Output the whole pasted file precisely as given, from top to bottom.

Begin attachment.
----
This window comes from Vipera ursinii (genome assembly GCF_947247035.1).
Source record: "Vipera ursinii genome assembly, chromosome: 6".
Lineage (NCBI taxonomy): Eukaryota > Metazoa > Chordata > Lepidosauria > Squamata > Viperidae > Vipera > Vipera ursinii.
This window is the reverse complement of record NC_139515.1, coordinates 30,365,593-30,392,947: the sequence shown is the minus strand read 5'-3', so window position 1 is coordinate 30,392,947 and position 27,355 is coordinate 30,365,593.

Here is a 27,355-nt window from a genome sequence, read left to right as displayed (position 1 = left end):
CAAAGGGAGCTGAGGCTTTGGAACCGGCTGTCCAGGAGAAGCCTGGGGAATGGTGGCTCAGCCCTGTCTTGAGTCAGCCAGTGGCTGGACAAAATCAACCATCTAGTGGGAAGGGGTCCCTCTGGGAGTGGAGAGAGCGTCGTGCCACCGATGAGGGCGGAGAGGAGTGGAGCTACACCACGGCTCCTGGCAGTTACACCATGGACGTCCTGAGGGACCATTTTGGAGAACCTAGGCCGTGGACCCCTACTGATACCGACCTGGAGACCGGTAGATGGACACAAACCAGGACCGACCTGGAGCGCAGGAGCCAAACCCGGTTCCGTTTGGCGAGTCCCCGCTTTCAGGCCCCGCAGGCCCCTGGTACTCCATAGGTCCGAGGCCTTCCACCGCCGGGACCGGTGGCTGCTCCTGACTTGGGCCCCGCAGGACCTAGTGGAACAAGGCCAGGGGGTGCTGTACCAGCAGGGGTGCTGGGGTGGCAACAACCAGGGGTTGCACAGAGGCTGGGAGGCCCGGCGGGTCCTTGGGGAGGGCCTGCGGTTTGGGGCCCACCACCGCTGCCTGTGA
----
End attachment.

This window comes from Vipera ursinii (genome assembly GCF_947247035.1).
Source record: "Vipera ursinii genome assembly, chromosome: 6".
Lineage (NCBI taxonomy): Eukaryota > Metazoa > Chordata > Lepidosauria > Squamata > Viperidae > Vipera > Vipera ursinii.
This window is the reverse complement of record NC_139515.1, coordinates 30,365,593-30,392,947: the sequence shown is the minus strand read 5'-3', so window position 1 is coordinate 30,392,947 and position 27,355 is coordinate 30,365,593.

Here is a 27,355-nt window from a genome sequence, read left to right as displayed (position 1 = left end):
CAAAGGGAGCTGAGGCTTTGGAACCGGCTGTCCAGGAGAAGCCTGGGGAATGGTGGCTCAGCCCTGTCTTGAGTCAGCCAGTGGCTGGACAAAATCAACCATCTAGTGGGAAGGGGTCCCTCTGGGAGTGGAGAGAGCGTCGTGCCACCGATGAGGGCGGAGAGGAGTGGAGCTACACCACGGCTCCTGGCAGTTACACCATGGACGTCCTGAGGGACCATTTTGGAGAACCTAGGCCGTGGACCCCTACTGATACCGACCTGGAGACCGGTAGATGGACACAAACCAGGACCGACCTGGAGCGCAGGAGCCAAACCCGGTTCCGTTTGGCGAGTCCCCGCTTTCAGGCCCCGCAGGCCCCTGGTACTCCATAGGTCCGAGGCCTTCCACCGCCGGGACCGGTGGCTGCTCCTGACTTGGGCCCCGCAGGACCTAGTGGAACAAGGCCAGGGGGTGCTGTACCAGCAGGGGTGCTGGGGTGGCAACAACCAGGGGTTGCACAGAGGCTGGGAGGCCCGGCGGGTCCTTGGGGAGGGCCTGCGGTTTGGGGCCCACCACCGCTGCCTGTGA